Directors – Morten Arnfred & Lars von Trier, Teleplay – Lars von Trier, Tumas Gislason & Niels Vørsel, Photography – Erik Kress, Music – Joachim Holbeck, Special Effects – Lars Holding Andersen & Arnette Rolfshoj, Makeup Effects – Kim & Lis Olsson, Production Design – Jette Lehmann & Mans Cmr. Lindholm. Production Company – DH TV/Danish Broadcasting Corporation/Zentropa Entertainments.
Ernst Hugo Järegård (Dr Stig Helmer), Holger Juul Hansen (Dr Einar Moesgaard), Kirsten Rolffes (Sigrid Drusse), Soren Pilmark (Kroshoj), Peter Mygind (Mogge Moesgaard), Birgitte Raaberg (Judith), Ghita Norby (Rigmor), Udo Kier (Little Brother/Dr Aage Krueger), Jens Okking (Bulder Drusse), Erik Wedersoe (Ole), Ole Boisen (Christian), Louise Fribo (Sanne), Baard Owe (Professor Bondo), Vita Jensen & Morten Rotne-Leffers (Dishwashers), Henning Jensen (Bob), Birthe Neumann (Mrs Svendsen)
At The Kingdom hospital in Copenhagen, Stig Helmer returns from Haiti with a potion with which he intends to turn his rival Kroshoj into a zombie. However, his plan goes astray and Stig must find and revive Kroshoj’s corpse before he is arrested for murder. Meanwhile, Judith, having been impregnated by the ghost of Dr Aage Krueger, has given birth to a freak baby that has an adult’s head, a giant elongated body and a soul that is half-human, half-Devil. The baby is now wanted by Aage Krueger who is in reality Satan.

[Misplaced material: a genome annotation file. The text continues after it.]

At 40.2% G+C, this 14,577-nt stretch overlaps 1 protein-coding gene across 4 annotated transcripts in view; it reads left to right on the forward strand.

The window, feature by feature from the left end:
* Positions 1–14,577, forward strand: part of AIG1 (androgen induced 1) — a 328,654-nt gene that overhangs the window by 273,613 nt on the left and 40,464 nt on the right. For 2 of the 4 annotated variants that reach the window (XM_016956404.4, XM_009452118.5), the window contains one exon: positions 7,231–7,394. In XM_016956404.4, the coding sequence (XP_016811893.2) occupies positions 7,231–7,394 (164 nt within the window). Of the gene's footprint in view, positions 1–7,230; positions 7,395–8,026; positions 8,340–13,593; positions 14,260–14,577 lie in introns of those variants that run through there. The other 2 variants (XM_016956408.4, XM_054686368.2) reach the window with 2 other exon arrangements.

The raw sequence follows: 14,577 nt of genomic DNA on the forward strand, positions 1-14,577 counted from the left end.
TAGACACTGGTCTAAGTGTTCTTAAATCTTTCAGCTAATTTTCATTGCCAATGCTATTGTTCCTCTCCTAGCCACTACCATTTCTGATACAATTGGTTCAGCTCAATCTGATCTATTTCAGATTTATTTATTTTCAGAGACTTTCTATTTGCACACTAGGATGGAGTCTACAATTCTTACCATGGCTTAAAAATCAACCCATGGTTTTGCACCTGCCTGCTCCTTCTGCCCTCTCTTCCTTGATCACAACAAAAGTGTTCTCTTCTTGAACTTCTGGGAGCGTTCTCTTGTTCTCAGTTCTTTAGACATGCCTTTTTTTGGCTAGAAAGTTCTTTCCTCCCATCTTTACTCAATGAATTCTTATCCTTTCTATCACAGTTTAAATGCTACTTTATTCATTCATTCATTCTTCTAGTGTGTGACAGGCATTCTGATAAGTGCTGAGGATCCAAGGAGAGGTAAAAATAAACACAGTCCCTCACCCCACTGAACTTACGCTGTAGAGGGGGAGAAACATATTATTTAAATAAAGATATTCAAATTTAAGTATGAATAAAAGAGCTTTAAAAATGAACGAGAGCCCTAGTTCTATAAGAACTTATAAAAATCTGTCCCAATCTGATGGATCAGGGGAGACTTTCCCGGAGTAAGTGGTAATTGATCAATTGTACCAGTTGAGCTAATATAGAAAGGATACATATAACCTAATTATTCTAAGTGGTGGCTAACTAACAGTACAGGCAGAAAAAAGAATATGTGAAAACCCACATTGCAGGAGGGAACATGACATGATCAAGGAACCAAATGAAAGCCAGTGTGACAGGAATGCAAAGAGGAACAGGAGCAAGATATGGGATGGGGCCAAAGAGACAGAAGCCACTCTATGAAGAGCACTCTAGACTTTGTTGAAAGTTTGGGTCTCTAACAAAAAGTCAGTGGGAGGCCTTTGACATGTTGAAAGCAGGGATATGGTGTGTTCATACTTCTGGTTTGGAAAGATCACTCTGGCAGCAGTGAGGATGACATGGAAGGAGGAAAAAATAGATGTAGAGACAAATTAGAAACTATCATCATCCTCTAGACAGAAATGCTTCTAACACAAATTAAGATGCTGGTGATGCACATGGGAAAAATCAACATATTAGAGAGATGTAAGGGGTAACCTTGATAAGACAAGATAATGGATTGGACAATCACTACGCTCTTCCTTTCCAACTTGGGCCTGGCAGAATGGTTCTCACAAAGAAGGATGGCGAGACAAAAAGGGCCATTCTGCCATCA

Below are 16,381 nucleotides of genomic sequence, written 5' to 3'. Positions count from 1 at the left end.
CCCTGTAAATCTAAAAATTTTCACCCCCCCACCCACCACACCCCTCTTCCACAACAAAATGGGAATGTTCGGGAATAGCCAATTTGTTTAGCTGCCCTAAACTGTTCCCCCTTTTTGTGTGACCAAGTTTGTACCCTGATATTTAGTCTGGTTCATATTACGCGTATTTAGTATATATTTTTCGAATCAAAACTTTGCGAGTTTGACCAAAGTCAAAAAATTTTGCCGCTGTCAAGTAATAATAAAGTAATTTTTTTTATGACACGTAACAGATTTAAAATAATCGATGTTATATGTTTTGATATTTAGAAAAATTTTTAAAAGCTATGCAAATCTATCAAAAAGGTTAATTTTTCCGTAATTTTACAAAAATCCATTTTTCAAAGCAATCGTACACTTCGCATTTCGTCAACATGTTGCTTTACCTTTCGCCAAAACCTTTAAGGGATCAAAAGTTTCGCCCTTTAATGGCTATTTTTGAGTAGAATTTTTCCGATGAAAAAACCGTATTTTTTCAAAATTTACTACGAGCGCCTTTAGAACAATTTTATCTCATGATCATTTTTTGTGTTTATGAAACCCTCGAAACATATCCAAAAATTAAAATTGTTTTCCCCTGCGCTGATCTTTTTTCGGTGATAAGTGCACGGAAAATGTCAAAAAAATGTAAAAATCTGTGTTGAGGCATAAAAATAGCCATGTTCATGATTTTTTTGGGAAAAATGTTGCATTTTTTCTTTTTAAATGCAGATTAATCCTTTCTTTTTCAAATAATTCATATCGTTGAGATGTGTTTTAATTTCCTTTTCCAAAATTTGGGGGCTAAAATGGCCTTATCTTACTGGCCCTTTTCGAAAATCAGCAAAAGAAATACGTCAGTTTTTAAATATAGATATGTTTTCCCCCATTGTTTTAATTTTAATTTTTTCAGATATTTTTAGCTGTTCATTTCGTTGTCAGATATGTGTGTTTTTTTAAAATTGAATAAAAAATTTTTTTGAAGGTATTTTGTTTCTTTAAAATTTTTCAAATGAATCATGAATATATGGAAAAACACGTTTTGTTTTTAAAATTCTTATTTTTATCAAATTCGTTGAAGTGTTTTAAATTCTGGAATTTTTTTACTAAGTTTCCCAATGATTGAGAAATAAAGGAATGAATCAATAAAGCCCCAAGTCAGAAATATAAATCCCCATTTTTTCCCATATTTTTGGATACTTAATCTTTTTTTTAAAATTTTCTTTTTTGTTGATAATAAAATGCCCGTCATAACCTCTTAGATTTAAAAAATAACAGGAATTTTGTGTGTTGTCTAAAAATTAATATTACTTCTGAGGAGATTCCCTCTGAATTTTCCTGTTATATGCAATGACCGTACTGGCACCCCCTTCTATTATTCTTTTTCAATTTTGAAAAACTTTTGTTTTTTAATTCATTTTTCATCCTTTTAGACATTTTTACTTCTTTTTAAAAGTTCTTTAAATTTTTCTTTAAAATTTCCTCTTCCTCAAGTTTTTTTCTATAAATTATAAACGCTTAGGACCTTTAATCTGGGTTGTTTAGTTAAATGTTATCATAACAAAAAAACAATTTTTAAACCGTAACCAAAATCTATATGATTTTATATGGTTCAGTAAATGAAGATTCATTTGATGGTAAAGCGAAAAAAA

The four-part Danish tv mini-series The Kingdom (1994) was given a cinematic release in arthouse theatres in English-speaking countries where it was split into two two and-a-half hour parts. There the name of co-director Lars von Trier, then riding high on the success of Cannes hit Zentropa/Europa (1991), was sufficient to carry it to audiences.
The result was a delightfully eccentric piece of black comedy that suggested a head-on collision between Twin Peaks (1990-1) and ER (1996-2009). The series however was left unfinished, ending on a cliffhanger with the birth of the ghost-impregnated baby and a ‘to be continued’ credit. True to their word, Lars von Trier, co-director Morten Arnfred and the entire cast return here three years later to continue the saga, which once again aired as a four-part mini-series in Denmark and was released elsewhere as a theatrical two-parter.